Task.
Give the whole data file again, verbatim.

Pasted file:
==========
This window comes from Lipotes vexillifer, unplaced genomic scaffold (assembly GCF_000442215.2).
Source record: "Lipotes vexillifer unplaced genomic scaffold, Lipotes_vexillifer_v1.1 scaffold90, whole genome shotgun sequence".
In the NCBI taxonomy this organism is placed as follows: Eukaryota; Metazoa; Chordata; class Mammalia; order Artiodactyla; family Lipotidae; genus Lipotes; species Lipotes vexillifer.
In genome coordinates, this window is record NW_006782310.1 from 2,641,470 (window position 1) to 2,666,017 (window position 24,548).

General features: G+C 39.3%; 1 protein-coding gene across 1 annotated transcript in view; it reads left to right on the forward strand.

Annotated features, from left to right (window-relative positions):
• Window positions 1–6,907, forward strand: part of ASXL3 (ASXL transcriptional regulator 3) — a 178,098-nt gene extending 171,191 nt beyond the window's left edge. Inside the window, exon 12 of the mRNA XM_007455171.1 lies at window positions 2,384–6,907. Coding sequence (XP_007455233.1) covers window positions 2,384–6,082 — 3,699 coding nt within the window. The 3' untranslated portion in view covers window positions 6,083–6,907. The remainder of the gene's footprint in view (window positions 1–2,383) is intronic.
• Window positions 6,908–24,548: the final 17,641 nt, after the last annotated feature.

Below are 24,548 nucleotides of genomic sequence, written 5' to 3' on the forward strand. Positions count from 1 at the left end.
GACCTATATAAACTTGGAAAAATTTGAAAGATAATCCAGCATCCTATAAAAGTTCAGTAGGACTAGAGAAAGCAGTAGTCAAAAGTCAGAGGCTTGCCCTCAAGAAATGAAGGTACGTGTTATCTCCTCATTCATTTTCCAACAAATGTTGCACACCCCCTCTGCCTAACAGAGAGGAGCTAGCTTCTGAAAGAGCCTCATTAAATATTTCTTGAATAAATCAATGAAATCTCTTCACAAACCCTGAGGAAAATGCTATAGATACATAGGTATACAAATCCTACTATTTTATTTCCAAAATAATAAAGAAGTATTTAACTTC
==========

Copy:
This window comes from Lipotes vexillifer, unplaced genomic scaffold (assembly GCF_000442215.2).
Source record: "Lipotes vexillifer unplaced genomic scaffold, Lipotes_vexillifer_v1.1 scaffold90, whole genome shotgun sequence".
In the NCBI taxonomy this organism is placed as follows: Eukaryota; Metazoa; Chordata; class Mammalia; order Artiodactyla; family Lipotidae; genus Lipotes; species Lipotes vexillifer.
In genome coordinates, this window is record NW_006782310.1 from 2,641,470 (window position 1) to 2,666,017 (window position 24,548).

General features: G+C 39.3%; 1 protein-coding gene across 1 annotated transcript in view; it reads left to right on the forward strand.

Annotated features, from left to right (window-relative positions):
• Window positions 1–6,907, forward strand: part of ASXL3 (ASXL transcriptional regulator 3) — a 178,098-nt gene extending 171,191 nt beyond the window's left edge. Inside the window, exon 12 of the mRNA XM_007455171.1 lies at window positions 2,384–6,907. Coding sequence (XP_007455233.1) covers window positions 2,384–6,082 — 3,699 coding nt within the window. The 3' untranslated portion in view covers window positions 6,083–6,907. The remainder of the gene's footprint in view (window positions 1–2,383) is intronic.
• Window positions 6,908–24,548: the final 17,641 nt, after the last annotated feature.

Below are 24,548 nucleotides of genomic sequence, written 5' to 3' on the forward strand. Positions count from 1 at the left end.
GACCTATATAAACTTGGAAAAATTTGAAAGATAATCCAGCATCCTATAAAAGTTCAGTAGGACTAGAGAAAGCAGTAGTCAAAAGTCAGAGGCTTGCCCTCAAGAAATGAAGGTACGTGTTATCTCCTCATTCATTTTCCAACAAATGTTGCACACCCCCTCTGCCTAACAGAGAGGAGCTAGCTTCTGAAAGAGCCTCATTAAATATTTCTTGAATAAATCAATGAAATCTCTTCACAAACCCTGAGGAAAATGCTATAGATACATAGGTATACAAATCCTACTATTTTATTTCCAAAATAATAAAGAAGTATTTAACTTC